The postage cost for all new hires from today will increase in line with Royal Mail price changes this year. These changes have affected both the outward and the return prices. It will be £3.50 per disc package – but this still covers return postage and any Royal Mail price rises during the period of your hire.
best wishes, Jess
Gretta Vosper once wrote that it is time for “humanists and atheists, sceptics and agnostics to see they share a common future with the many who are still comforted by their religious beliefs”. Perhaps now more than ever that must be true.
If ever there was a time for people who want the best for society, people who seek ‘the common good’ to be willing to work together, this must be it. Like many of us, my mind has been turning recently to the future – life ‘post covid19’ – the much heralded ‘new normal’. I think lots of people really just want the old normal back, and I don’t blame them. We get used to things, and we like them that way. I like to have pizza on a Saturday evening, I don’t mind a change every now and then, but I look forward to getting back to normal. How much more so for those who have found their lives turned upside down by the virus. There is a danger sometimes that we ‘progressives’ find ourselves permanently socially distanced from our more conservative counterparts, perhaps because we’ve been hurt, or just because we find their theology weird, annoying or plain boring. The reason that this is dangerous is that it has the potential to stop us from making common cause with them when it counts. And right now it counts. We may be fed up with dodgy doctrine, but ultimately we need to work together to ensure that the poor are cared for. We might not be interested in hearing the latest news from their church, but we need to find a way to keep food banks running.
We’re on the brink – perhaps we’re over it already – of the biggest recession in living memory, this has the potential to drive people into appalling poverty, if they weren’t there already. It’s time for us all to work together, sceptics, agnostics, atheists, die hard conservatives, and the ‘non binaries’ too for the sake of human flourishing.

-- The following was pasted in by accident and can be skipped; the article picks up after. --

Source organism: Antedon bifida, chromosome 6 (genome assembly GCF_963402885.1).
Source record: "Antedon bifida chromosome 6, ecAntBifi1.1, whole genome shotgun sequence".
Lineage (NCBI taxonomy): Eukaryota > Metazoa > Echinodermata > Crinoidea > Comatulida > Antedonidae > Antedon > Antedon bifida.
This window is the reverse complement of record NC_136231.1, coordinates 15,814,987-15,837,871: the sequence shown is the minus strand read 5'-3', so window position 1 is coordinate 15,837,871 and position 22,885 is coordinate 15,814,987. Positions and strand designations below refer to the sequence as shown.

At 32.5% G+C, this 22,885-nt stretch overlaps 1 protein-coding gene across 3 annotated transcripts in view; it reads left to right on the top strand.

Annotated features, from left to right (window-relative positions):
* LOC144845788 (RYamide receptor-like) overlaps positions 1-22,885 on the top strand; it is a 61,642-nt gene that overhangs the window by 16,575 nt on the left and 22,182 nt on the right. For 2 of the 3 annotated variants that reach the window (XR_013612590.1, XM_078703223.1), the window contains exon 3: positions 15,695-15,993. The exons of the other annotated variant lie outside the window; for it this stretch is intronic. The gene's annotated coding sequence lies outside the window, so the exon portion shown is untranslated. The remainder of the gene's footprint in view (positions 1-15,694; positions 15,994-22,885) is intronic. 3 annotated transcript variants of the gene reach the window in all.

Simon Cross, PCN Trustee
I have never really got into mindfulness; I have been on various courses and know it works for others but it has never really struck a chord with me. Until I watched my daughter helping me bring the washing in.
I pass the washing from the line to her and she in her infinite 19-month-old wisdom selects the precise spot within the washing basket where the item needs to go. A tiny pair of leggings here, a pair of socks there. When the washing pile gets too high in the basket I ask her to squash it down and she considers her task before attacking the previously perfectly piled washing with great enthusiasm. She squashes and squashes letting out little huffs of exertion as she does so. When she is finished she looks at the compacted washing, smiles with satisfaction and then wanders off.
Toddlers are great at mindfulness and being in the now, they are utterly focussed on their task and pay attention to each and every detail of it until it is completed to their exacting (and unfathomable) standards. From her I learn that each task has a value of its own and that I should pay attention to it, not divide my mind between things. This is easier said than done when one has many different roles that often require attention at the same time. Although that is the lesson, these things may all ask for my attention at the same time but I can only really focus on one and accomplish it to the best of my ability.
The wandering off though is the point at which the lesson on mindfulness ends and I need to move from being mindful to being watchful because as every toddler knows, everything is better with added mud, even the washing.
Sarah Guilfoyle, PCN Administrator